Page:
- McCann Erickson in Japan developed an AI creative director, AI-CD ß that analyzes the client’s brief before producing creative ideas. The machine has even been taken to a meeting where ideas are presented to the client with Shun Matsuzaka, communication planner at McCann Erickson saying, “We want to treat AI-CD ß like a normal creative director. And it’s important for a creative director to be in the meeting.” That is a pitch I would’ve loved to have sat in on.
- A London ad company created a bus shelter ad display incorporating facial recognition and AI techniques. The display, which featured a fictitious coffee brand, presented different images and copy depending on how engaged people were judged to be. The system was designed to “learn” which ads created the most engagement and reaction in an ongoing process of improvement.
Where does Rembrandt come in? The documentary also features another creative experiment where machine learning was used to produce a new portrait based on previous work by the artist. Look at the video to judge the results for yourself.
AI and Creativity in Entertainment
The same question comes up in all of these AI projects – can AI be truly creative?
That’s a hard question to answer right now, because we don’t know what the future holds for AI in creative industries. The clear consensus at present is AI, which is predicated around the analysis of past performance and historical data, is incapable of being truly creative on its own. I agree. Technology can aid in the creative process, but it’s the human factor that brings it all together. What AI can do effectively though is identify patterns and trends that humans may not have unearthed and, as a consequence, set the human creative process off in new directions. At the very least it can speed up labor-intensive tasks to free the creative human mind.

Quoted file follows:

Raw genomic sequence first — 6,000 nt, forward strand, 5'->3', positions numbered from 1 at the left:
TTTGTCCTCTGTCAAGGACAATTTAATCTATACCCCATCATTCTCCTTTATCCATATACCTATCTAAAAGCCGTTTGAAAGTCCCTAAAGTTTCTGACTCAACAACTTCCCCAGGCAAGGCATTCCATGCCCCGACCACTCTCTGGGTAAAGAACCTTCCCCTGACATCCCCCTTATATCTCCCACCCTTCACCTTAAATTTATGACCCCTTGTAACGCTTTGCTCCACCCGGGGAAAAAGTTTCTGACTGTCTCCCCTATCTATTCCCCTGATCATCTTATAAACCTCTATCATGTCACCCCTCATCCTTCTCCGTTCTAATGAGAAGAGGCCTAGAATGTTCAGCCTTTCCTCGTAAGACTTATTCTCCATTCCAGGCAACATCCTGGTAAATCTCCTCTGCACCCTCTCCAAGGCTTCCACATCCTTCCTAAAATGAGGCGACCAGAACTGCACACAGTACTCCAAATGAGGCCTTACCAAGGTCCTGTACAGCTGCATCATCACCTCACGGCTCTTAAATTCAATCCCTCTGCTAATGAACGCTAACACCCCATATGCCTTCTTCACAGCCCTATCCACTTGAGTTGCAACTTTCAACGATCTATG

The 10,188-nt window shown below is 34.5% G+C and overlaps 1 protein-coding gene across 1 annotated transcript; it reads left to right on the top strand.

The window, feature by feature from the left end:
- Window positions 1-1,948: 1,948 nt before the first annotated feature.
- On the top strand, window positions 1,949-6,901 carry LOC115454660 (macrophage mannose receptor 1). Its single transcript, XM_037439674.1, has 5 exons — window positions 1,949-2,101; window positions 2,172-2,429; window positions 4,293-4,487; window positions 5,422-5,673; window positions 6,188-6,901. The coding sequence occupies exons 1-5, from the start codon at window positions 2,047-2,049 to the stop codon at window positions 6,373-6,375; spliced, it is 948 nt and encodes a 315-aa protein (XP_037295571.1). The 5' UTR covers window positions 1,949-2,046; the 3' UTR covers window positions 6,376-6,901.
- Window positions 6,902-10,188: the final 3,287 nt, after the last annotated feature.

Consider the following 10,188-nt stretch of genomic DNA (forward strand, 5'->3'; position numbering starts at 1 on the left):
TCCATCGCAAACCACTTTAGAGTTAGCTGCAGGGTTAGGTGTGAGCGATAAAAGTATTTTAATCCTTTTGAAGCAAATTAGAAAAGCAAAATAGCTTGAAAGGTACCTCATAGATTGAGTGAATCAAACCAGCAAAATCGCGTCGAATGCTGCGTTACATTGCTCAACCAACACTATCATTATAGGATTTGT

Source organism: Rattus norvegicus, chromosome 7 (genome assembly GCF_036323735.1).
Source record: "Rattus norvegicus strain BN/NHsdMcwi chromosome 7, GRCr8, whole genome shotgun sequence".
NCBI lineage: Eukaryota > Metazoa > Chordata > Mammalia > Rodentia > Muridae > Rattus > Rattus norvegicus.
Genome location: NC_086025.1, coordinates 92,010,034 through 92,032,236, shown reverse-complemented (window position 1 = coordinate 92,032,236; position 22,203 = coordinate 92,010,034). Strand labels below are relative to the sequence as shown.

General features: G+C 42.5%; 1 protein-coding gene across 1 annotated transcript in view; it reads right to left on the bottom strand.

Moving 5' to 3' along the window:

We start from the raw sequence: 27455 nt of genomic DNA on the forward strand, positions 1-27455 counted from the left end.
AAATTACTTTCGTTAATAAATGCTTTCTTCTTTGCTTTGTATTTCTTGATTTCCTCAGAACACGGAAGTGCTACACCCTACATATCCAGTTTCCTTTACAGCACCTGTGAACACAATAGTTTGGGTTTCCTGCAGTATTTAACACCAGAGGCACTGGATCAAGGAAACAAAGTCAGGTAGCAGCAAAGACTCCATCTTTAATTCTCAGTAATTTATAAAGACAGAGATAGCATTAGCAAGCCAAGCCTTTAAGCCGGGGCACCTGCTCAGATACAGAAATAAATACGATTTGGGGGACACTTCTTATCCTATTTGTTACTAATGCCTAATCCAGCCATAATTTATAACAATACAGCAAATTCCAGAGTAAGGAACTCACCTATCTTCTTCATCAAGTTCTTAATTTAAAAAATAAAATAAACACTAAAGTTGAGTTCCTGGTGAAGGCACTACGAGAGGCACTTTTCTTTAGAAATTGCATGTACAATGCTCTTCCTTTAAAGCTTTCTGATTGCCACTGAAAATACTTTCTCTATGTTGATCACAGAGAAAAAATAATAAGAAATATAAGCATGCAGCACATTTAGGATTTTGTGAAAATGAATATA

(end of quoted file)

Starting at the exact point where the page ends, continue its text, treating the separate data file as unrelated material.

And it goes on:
We are only scratching the surface when it comes to harnessing the power of machine learning to enhance the entertainment experience and the next several years are going to be fascinating.
Shelly Kramer is a Principal Analyst and Founding Partner at Futurum Research. A serial entrepreneur with a technology centric focus, she has worked alongside some of the world’s largest brands to embrace disruption and spur innovation, understand and address the realities of the connected customer, and help navigate the process of digital transformation. She brings 20 years' experience as a brand strategist to her work at Futurum, and has deep experience helping global companies with marketing challenges, GTM strategies, messaging development, and driving strategy and digital transformation for B2B brands across multiple verticals. Shelly's coverage areas include Collaboration/CX/SaaS, platforms, ESG, and Cybersecurity, as well as topics and trends related to the Future of Work, the transformation of the workplace and how people and technology are driving that transformation. A transplanted New Yorker, she has learned to love life in the Midwest, and has firsthand experience that some of the most innovative minds and most successful companies in the world also happen to live in “flyover country.”